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|Articles - September 2012|
|Monday, August 27, 2012|
Page 1 of 3
BY CHRISTINA COOKE
Behind the sales counter along the back wall of Clinton Street Record & Stereo, an ’80s synth-funk album spins on the turntable beside R. Jared White. A DJ whose expertise ranges from gangsta rap to goth, White and his business partner opened the Southeast Portland record store two years ago despite the fact that record stores everywhere else were closing.
Since music moved from physical to digital formats in the early 2000s, the record-store industry in the U.S. has been struggling. The number of record stores has declined an average of 22% per year over the past five, according to industry analyst IBISWorld, and it’s expected to continue declining an average of 4% per year until 2017.
White wasn’t worried about his venture, though, because he considers what he sells a completely different product — much more tangible — than a downloaded song.
“You can pretty much touch the music,” he explains, reaching over and scratching the spinning record.
Despite the doom and gloom in the industry as a whole, Portland’s independent record-store scene has burgeoned over the past few years. Of the 25 independent record shops within the city limits, 13 have opened over the past decade, eight in the past six years.
In addition to Clinton Street, establishments such as Exiled Records, Mississippi Records, Record Room, Beacon Sound, Boom Wow! Records and Little Axe Records have set up shop since the industry began to plummet.
“It’s the inverse of what’s happening everywhere else,” says Eric Isaacson, who opened Mississippi Records in 2003. “I don’t understand it, exactly.”
Distinct from the larger, older Portland music shops like Music Millennium, Everyday Music and Jackpot Records, which are established cultural entities with loyal clientele, most of the music shops in the new wave share a number of characteristics. They are tucked into physically small spaces. They sell almost exclusively vinyl, both new and used. Their owners, who can usually be found working the sales floors, are die-hard music lovers who carefully curate their collections and stock deep rather than broad.
Each shop distinguishes itself from others by specializing in a certain type of music — be it punk, psychedelic, electronic, rock or world — though the owners’ personalities also set each apart. Selections range from the $1 to $2 records in the discount bins to the $10 to $20 standard fare to $100-plus collectors’ items. And while the shops make enough money to perpetuate themselves, they don’t make much more.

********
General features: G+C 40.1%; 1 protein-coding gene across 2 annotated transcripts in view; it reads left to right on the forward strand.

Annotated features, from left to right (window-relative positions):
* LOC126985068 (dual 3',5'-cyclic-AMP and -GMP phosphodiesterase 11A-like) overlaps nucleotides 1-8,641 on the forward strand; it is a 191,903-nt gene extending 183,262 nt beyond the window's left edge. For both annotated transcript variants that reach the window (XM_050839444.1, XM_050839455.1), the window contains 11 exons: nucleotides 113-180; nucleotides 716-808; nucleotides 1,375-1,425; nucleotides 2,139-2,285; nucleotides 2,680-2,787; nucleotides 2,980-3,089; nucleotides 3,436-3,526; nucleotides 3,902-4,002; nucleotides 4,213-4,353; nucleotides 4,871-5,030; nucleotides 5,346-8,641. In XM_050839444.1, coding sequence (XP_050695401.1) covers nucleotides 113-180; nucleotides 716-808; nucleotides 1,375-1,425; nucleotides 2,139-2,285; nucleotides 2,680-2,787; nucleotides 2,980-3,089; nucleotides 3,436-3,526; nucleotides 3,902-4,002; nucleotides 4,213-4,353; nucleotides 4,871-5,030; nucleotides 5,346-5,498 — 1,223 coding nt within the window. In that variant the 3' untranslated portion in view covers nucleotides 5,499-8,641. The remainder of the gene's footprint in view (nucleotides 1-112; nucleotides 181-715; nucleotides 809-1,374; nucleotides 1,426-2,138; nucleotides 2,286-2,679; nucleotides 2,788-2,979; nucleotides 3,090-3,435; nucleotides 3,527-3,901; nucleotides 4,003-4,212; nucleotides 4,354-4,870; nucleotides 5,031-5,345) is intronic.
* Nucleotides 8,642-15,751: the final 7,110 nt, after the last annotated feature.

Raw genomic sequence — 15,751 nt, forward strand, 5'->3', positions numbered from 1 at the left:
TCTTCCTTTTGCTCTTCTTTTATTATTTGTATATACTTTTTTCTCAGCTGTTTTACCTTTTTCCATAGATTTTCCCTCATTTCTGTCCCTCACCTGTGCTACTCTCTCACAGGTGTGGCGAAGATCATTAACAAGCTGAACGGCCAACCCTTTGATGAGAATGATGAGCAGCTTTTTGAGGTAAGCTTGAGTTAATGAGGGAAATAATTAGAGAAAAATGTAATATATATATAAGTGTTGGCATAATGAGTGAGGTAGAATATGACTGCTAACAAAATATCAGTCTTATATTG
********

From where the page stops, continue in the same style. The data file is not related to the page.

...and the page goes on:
“They’re all squeaking by,” Isaacson says. “It’s less a money-making thing and more a cultural thing.”
Friday, March 13, 2015
BY JACOB PALMER | OB DIGITAL NEWS EDITOR
Ten startups have secured venture capital, angel or seed funding in 2015.
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Are mornings the most productive part of the day? We ask five successful executives how they get off to a good start.
Tuesday, February 24, 2015
BY KIM MOORE | OB RESEARCH EDITOR
A partnership of a grassroots environmental organization and a youth group is striving to build community and business support for carbon price legislation.
Thursday, March 19, 2015
BY JACOB PALMER | DIGITAL NEWS EDITOR
There are 278 companies licensed to operate as brewery, according to the Oregon Liquor Control Commission. Here are three new beer-making hubs slated to open soon.
Friday, March 06, 2015
BY JEFF DELKIN | OP-ED CONTRIBUTOR
As a local business owner, I believe it’s important to build our economy on a platform of conservation values.
Thursday, March 26, 2015
BY JACOB PALMER
Power lunching at the Court Street Dairy Lunch in Salem.
Friday, March 27, 2015
BY LINDA BAKER
My daughter turned 18 last week, and for her birthday I got her a Car2Go membership. Not to label myself a disruptor or anything, but it felt like a groundbreaking moment. The two of us, mother and child, were participating in a new teen rite of passage: Instead of handing over the car keys, I handed over a car-sharing card — with the caveat that she not use the gift as her own personal car service.
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The Port of The Dalles has run marine facilities since the 1930s, but they are part of a larger mission to strengthen the local economy. They focus on regional economic development with a strong bent toward adding good-paying jobs in high tech, manufacturing and other industries.
Thinking about an MBA? Join us for our upcoming Wine & Cheese Information Session to learn more about Concordia University's MBA program.
Providing attendees with unique taste of the Northwest Reception.
CFM Strategic Communications turns 25 this year and is celebrating with a revamped website, special events for firm alumni and clients, a special-label wine and a list of 25 stories about its client work over the past quarter century.